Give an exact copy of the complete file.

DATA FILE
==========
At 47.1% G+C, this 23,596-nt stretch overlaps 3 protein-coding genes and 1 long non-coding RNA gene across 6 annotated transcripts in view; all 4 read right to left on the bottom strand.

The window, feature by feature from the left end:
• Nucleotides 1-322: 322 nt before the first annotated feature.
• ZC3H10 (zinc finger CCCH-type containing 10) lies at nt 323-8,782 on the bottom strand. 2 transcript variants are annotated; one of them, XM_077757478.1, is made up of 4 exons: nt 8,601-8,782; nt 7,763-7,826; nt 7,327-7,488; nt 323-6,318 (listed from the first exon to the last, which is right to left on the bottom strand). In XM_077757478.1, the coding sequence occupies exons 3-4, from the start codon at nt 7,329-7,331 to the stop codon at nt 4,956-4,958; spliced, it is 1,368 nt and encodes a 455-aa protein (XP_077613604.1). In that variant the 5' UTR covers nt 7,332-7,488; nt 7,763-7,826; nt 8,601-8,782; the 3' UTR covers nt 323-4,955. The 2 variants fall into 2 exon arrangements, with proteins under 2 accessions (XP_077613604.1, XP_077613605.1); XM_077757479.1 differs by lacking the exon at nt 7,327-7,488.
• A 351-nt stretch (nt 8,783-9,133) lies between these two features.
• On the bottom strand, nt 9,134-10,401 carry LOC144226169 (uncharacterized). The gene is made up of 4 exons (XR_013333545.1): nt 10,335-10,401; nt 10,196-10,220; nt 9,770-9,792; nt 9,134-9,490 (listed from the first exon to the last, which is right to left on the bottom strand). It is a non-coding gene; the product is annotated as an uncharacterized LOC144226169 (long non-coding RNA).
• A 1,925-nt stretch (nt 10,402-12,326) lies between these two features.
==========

At 47.1% G+C, this 23,596-nt stretch overlaps 3 protein-coding genes and 1 long non-coding RNA gene across 6 annotated transcripts in view; all 4 read right to left on the bottom strand.

The window, feature by feature from the left end:
• Nucleotides 1-322: 322 nt before the first annotated feature.
• ZC3H10 (zinc finger CCCH-type containing 10) lies at nt 323-8,782 on the bottom strand. 2 transcript variants are annotated; one of them, XM_077757478.1, is made up of 4 exons: nt 8,601-8,782; nt 7,763-7,826; nt 7,327-7,488; nt 323-6,318 (listed from the first exon to the last, which is right to left on the bottom strand). In XM_077757478.1, the coding sequence occupies exons 3-4, from the start codon at nt 7,329-7,331 to the stop codon at nt 4,956-4,958; spliced, it is 1,368 nt and encodes a 455-aa protein (XP_077613604.1). In that variant the 5' UTR covers nt 7,332-7,488; nt 7,763-7,826; nt 8,601-8,782; the 3' UTR covers nt 323-4,955. The 2 variants fall into 2 exon arrangements, with proteins under 2 accessions (XP_077613604.1, XP_077613605.1); XM_077757479.1 differs by lacking the exon at nt 7,327-7,488.
• A 351-nt stretch (nt 8,783-9,133) lies between these two features.
• On the bottom strand, nt 9,134-10,401 carry LOC144226169 (uncharacterized). The gene is made up of 4 exons (XR_013333545.1): nt 10,335-10,401; nt 10,196-10,220; nt 9,770-9,792; nt 9,134-9,490 (listed from the first exon to the last, which is right to left on the bottom strand). It is a non-coding gene; the product is annotated as an uncharacterized LOC144226169 (long non-coding RNA).
• A 1,925-nt stretch (nt 10,402-12,326) lies between these two features.